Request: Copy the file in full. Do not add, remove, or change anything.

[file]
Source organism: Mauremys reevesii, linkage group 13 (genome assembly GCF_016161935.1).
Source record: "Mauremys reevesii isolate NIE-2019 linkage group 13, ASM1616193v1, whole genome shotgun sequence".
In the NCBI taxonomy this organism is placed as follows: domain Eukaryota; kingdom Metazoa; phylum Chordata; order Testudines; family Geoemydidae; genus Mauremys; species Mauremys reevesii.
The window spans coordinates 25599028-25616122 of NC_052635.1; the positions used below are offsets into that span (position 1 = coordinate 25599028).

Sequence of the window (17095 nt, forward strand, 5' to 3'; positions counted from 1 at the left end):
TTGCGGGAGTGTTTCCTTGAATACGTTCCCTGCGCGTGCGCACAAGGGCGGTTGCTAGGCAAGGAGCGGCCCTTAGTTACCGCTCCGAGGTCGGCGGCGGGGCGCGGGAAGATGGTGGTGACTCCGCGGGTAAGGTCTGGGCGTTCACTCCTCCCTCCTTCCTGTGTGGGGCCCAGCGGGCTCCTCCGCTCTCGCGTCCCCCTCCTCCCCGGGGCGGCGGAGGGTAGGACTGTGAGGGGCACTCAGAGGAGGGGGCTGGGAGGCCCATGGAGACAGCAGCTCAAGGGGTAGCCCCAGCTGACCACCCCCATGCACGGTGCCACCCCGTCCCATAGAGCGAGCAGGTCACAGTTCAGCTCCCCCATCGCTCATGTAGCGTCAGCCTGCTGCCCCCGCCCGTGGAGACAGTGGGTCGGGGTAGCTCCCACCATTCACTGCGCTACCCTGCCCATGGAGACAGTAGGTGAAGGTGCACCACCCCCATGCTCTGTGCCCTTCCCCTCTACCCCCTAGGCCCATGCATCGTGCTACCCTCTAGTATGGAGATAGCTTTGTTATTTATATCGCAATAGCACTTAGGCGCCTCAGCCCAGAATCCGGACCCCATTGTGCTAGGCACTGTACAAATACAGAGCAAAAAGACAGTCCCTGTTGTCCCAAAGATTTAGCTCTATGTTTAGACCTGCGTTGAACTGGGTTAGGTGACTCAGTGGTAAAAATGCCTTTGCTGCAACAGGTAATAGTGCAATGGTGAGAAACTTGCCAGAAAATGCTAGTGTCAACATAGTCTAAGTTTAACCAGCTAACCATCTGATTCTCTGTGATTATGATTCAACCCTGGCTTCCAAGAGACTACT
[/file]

Source organism: Mauremys reevesii, linkage group 13 (genome assembly GCF_016161935.1).
Source record: "Mauremys reevesii isolate NIE-2019 linkage group 13, ASM1616193v1, whole genome shotgun sequence".
In the NCBI taxonomy this organism is placed as follows: domain Eukaryota; kingdom Metazoa; phylum Chordata; order Testudines; family Geoemydidae; genus Mauremys; species Mauremys reevesii.
The window spans coordinates 25599028-25616122 of NC_052635.1; the positions used below are offsets into that span (position 1 = coordinate 25599028).

Sequence of the window (17095 nt, forward strand, 5' to 3'; positions counted from 1 at the left end):
TTGCGGGAGTGTTTCCTTGAATACGTTCCCTGCGCGTGCGCACAAGGGCGGTTGCTAGGCAAGGAGCGGCCCTTAGTTACCGCTCCGAGGTCGGCGGCGGGGCGCGGGAAGATGGTGGTGACTCCGCGGGTAAGGTCTGGGCGTTCACTCCTCCCTCCTTCCTGTGTGGGGCCCAGCGGGCTCCTCCGCTCTCGCGTCCCCCTCCTCCCCGGGGCGGCGGAGGGTAGGACTGTGAGGGGCACTCAGAGGAGGGGGCTGGGAGGCCCATGGAGACAGCAGCTCAAGGGGTAGCCCCAGCTGACCACCCCCATGCACGGTGCCACCCCGTCCCATAGAGCGAGCAGGTCACAGTTCAGCTCCCCCATCGCTCATGTAGCGTCAGCCTGCTGCCCCCGCCCGTGGAGACAGTGGGTCGGGGTAGCTCCCACCATTCACTGCGCTACCCTGCCCATGGAGACAGTAGGTGAAGGTGCACCACCCCCATGCTCTGTGCCCTTCCCCTCTACCCCCTAGGCCCATGCATCGTGCTACCCTCTAGTATGGAGATAGCTTTGTTATTTATATCGCAATAGCACTTAGGCGCCTCAGCCCAGAATCCGGACCCCATTGTGCTAGGCACTGTACAAATACAGAGCAAAAAGACAGTCCCTGTTGTCCCAAAGATTTAGCTCTATGTTTAGACCTGCGTTGAACTGGGTTAGGTGACTCAGTGGTAAAAATGCCTTTGCTGCAACAGGTAATAGTGCAATGGTGAGAAACTTGCCAGAAAATGCTAGTGTCAACATAGTCTAAGTTTAACCAGCTAACCATCTGATTCTCTGTGATTATGATTCAACCCTGGCTTCCAAGAGACTACT